Once my co-adventurer and I scanned the specials board that greeted us at Vicente, we knew we’d stepped out of steak and milanesa territory. Chicken stuffed with prosciutto, mozzarella, sun-dried tomatoes and asparagus? Risotto with beef, mushrooms, sage and cream? Sweet and sour pork with caramelized sweet potatoes?
To our hibernating palates, this wasn’t food. It was a portal to a fantasy world of bacchanalian proportions.
We snagged the last available sidewalk table. Scanning the menu to a soundtrack of singing birds, we slipped into the delicious confusion that ensues when you realize that you can’t possibly try all of the dishes that tempt you.
We began our hedonistic spree with an Uxmal Cabernet: velvety but big enough to stand up to the lamb brochettes and goat cheese sorrentinos we ordered.
After we took our first bites, we understood why so many locals had chosen Vicente as the spot to observe the ritual that is Sunday lunch in Buenos Aires.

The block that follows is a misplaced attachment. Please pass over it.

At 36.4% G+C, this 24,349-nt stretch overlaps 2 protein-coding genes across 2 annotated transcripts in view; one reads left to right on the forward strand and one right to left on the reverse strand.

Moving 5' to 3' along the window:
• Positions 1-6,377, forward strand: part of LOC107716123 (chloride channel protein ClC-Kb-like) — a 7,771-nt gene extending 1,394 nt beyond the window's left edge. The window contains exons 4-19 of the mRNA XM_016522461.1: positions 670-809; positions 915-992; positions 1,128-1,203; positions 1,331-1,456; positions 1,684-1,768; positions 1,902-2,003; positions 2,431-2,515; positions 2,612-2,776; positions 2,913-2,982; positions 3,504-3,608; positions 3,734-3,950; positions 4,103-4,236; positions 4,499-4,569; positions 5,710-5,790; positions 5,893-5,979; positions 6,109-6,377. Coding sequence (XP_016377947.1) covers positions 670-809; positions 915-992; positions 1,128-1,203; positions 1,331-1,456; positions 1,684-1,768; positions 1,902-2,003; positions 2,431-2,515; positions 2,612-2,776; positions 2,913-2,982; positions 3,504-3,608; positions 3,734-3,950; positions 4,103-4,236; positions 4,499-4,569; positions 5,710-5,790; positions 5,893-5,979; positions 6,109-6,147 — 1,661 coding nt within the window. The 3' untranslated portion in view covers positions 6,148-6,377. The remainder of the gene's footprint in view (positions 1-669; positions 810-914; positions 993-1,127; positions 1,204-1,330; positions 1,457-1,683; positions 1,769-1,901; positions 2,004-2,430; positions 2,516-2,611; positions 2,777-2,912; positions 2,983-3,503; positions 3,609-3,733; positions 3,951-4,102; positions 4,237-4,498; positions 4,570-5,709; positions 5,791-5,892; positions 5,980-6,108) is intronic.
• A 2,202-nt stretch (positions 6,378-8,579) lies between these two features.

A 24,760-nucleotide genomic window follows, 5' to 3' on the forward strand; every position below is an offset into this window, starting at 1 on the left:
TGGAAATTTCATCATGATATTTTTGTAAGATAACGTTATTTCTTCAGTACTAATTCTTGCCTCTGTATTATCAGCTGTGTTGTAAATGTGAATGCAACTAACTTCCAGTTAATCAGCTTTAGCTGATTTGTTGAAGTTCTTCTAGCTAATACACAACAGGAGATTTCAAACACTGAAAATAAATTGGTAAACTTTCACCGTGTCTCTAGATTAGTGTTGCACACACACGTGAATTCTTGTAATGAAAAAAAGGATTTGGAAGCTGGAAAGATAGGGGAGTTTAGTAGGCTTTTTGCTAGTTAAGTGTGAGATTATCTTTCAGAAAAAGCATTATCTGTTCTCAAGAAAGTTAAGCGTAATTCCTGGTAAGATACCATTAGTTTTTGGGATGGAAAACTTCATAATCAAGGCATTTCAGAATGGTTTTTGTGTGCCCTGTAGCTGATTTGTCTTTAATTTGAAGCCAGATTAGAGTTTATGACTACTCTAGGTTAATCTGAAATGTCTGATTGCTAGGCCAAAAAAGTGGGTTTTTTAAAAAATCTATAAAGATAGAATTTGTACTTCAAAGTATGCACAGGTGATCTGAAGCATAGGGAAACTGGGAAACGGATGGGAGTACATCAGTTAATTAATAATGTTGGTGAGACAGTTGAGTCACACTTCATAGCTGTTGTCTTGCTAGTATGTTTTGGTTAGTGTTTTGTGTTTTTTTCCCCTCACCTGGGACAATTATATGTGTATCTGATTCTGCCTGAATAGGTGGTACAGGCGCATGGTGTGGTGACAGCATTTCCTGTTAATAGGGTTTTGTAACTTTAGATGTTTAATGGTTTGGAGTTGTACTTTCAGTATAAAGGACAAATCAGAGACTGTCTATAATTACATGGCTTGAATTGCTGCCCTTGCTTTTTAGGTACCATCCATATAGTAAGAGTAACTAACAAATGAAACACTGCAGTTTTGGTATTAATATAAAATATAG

Our food was gorgeous. Moan-inducing. Mindfully prepared and close to flawless.
The lamb brochettes – with bacon-wrapped tomatoes, couscous and an orange-zest dipping sauce – were succulent and tender. Meanwhile, the sorrentinos seduced, with tangy goat cheese playing off the sweetness of sun-dried tomatoes; the bright flavor of chives in a light, butternut squash-flecked cream sauce hummed in the background.
Main courses demolished, we followed our server’s recommendation and ordered the Uno + Uno, a wicked dessert with chocolate mousse, vanilla ice cream, dulce de leche and walnuts. A heady finish to a dream of a meal.
As we rolled away from what is now one of our favorite neighborhood restaurants, we sent thanks to the reader of this blog who recommended Vicente.
Cheers to you, Rodrigo. And to all of those who would propagate pleasure.